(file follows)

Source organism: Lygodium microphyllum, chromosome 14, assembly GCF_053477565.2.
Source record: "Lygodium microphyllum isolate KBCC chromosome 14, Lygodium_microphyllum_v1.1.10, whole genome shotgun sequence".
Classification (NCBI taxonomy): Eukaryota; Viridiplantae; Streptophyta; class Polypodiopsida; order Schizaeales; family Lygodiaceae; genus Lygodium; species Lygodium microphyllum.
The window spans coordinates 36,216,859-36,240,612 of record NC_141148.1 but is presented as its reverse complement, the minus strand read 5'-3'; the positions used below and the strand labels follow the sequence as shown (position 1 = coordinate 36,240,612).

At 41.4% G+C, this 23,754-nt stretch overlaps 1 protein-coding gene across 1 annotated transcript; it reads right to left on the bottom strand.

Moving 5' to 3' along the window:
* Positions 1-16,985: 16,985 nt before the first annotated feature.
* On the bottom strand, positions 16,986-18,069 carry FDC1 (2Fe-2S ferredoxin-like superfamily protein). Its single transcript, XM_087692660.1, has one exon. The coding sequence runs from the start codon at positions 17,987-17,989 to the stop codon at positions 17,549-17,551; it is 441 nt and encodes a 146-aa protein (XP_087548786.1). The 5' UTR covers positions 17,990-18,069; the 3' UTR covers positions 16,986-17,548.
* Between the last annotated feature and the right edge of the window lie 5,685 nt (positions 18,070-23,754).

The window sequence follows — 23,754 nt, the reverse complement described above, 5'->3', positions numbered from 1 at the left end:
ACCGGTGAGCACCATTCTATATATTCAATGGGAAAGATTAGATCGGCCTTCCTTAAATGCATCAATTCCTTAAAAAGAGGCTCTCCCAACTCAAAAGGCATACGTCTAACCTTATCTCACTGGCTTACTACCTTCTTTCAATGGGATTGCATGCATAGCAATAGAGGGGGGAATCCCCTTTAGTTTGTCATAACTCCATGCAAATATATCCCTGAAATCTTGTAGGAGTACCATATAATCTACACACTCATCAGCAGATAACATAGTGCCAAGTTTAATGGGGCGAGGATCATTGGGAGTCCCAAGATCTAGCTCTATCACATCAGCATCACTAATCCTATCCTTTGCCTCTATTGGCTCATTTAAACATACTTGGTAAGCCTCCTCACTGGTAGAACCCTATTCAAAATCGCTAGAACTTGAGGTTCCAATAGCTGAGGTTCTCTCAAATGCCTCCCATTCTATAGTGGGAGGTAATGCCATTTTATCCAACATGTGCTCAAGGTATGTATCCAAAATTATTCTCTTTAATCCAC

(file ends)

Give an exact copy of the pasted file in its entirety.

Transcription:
Source organism: Lygodium microphyllum, chromosome 14, assembly GCF_053477565.2.
Source record: "Lygodium microphyllum isolate KBCC chromosome 14, Lygodium_microphyllum_v1.1.10, whole genome shotgun sequence".
Classification (NCBI taxonomy): Eukaryota; Viridiplantae; Streptophyta; class Polypodiopsida; order Schizaeales; family Lygodiaceae; genus Lygodium; species Lygodium microphyllum.
The window spans coordinates 36,216,859-36,240,612 of record NC_141148.1 but is presented as its reverse complement, the minus strand read 5'-3'; the positions used below and the strand labels follow the sequence as shown (position 1 = coordinate 36,240,612).

At 41.4% G+C, this 23,754-nt stretch overlaps 1 protein-coding gene across 1 annotated transcript; it reads right to left on the bottom strand.

Moving 5' to 3' along the window:
* Positions 1-16,985: 16,985 nt before the first annotated feature.
* On the bottom strand, positions 16,986-18,069 carry FDC1 (2Fe-2S ferredoxin-like superfamily protein). Its single transcript, XM_087692660.1, has one exon. The coding sequence runs from the start codon at positions 17,987-17,989 to the stop codon at positions 17,549-17,551; it is 441 nt and encodes a 146-aa protein (XP_087548786.1). The 5' UTR covers positions 17,990-18,069; the 3' UTR covers positions 16,986-17,548.
* Between the last annotated feature and the right edge of the window lie 5,685 nt (positions 18,070-23,754).

The window sequence follows — 23,754 nt, the reverse complement described above, 5'->3', positions numbered from 1 at the left end:
ACCGGTGAGCACCATTCTATATATTCAATGGGAAAGATTAGATCGGCCTTCCTTAAATGCATCAATTCCTTAAAAAGAGGCTCTCCCAACTCAAAAGGCATACGTCTAACCTTATCTCACTGGCTTACTACCTTCTTTCAATGGGATTGCATGCATAGCAATAGAGGGGGGAATCCCCTTTAGTTTGTCATAACTCCATGCAAATATATCCCTGAAATCTTGTAGGAGTACCATATAATCTACACACTCATCAGCAGATAACATAGTGCCAAGTTTAATGGGGCGAGGATCATTGGGAGTCCCAAGATCTAGCTCTATCACATCAGCATCACTAATCCTATCCTTTGCCTCTATTGGCTCATTTAAACATACTTGGTAAGCCTCCTCACTGGTAGAACCCTATTCAAAATCGCTAGAACTTGAGGTTCCAATAGCTGAGGTTCTCTCAAATGCCTCCCATTCTATAGTGGGAGGTAATGCCATTTTATCCAACATGTGCTCAAGGTATGTATCCAAAATTATTCTCTTTAATCCAC